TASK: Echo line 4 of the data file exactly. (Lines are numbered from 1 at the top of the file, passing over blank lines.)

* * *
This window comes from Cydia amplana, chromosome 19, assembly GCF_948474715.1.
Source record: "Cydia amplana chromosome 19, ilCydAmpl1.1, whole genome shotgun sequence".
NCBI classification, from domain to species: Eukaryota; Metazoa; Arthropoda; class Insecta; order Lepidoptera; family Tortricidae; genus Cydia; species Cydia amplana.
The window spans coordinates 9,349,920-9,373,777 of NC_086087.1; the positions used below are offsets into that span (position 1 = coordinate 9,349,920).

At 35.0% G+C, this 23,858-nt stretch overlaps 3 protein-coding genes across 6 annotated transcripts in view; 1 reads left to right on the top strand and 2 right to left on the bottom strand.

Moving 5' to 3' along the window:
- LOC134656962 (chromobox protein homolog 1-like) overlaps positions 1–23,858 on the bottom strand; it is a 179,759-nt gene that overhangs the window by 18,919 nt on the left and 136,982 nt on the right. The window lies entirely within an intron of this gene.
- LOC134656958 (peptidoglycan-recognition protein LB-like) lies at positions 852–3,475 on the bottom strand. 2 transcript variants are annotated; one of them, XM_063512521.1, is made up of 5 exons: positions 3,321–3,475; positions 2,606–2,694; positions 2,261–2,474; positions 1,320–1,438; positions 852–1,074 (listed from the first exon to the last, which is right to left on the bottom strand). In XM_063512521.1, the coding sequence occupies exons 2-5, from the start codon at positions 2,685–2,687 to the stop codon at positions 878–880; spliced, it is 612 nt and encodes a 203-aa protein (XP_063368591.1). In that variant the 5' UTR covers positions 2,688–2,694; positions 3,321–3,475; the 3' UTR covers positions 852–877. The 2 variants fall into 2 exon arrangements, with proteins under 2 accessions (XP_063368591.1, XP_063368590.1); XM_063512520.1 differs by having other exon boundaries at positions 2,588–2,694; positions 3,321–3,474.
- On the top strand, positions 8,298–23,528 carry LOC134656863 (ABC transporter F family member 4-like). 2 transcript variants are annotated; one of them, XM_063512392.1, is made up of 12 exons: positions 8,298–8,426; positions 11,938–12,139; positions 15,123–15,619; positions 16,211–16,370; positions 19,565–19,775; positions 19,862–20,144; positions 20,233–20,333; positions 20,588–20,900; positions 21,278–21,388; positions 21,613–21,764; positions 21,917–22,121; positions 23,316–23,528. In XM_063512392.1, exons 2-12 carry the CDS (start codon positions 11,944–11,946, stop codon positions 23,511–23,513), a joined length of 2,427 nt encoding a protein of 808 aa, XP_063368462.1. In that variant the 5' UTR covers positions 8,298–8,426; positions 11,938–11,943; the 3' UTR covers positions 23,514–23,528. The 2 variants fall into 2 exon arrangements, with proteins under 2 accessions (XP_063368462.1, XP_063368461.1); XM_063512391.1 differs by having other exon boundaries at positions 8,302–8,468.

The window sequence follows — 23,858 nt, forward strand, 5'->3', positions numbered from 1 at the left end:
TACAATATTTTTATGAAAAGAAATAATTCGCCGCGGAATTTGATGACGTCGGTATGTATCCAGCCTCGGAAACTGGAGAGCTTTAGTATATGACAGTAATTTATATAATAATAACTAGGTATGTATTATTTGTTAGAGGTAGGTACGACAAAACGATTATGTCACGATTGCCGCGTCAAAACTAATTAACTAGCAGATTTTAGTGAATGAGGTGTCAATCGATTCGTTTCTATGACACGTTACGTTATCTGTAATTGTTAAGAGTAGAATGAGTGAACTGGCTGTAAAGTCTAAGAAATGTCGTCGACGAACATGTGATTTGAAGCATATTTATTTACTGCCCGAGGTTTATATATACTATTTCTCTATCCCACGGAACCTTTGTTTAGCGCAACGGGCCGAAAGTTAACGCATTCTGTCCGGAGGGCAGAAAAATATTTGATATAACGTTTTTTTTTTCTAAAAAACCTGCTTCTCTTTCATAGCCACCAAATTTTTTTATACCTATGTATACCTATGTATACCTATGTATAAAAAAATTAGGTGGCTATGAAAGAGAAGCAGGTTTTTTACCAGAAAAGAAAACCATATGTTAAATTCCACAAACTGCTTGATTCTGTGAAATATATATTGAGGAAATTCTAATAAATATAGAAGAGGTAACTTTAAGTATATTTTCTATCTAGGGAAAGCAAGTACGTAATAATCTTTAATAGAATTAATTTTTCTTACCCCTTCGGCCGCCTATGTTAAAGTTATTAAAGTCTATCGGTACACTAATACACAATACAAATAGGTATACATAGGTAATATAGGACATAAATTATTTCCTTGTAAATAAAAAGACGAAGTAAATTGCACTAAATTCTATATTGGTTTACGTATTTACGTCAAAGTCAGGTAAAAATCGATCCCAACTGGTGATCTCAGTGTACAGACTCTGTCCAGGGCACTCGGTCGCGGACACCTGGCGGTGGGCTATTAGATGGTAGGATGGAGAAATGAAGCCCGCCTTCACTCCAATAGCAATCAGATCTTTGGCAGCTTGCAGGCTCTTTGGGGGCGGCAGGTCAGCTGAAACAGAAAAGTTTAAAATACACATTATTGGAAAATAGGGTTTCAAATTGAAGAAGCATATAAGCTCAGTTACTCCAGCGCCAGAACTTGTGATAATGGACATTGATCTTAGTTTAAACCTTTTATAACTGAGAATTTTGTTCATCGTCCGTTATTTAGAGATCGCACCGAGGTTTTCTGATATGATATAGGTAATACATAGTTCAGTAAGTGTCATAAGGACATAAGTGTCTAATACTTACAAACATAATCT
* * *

The window spans coordinates 9,349,920-9,373,777 of NC_086087.1; the positions used below are offsets into that span (position 1 = coordinate 9,349,920).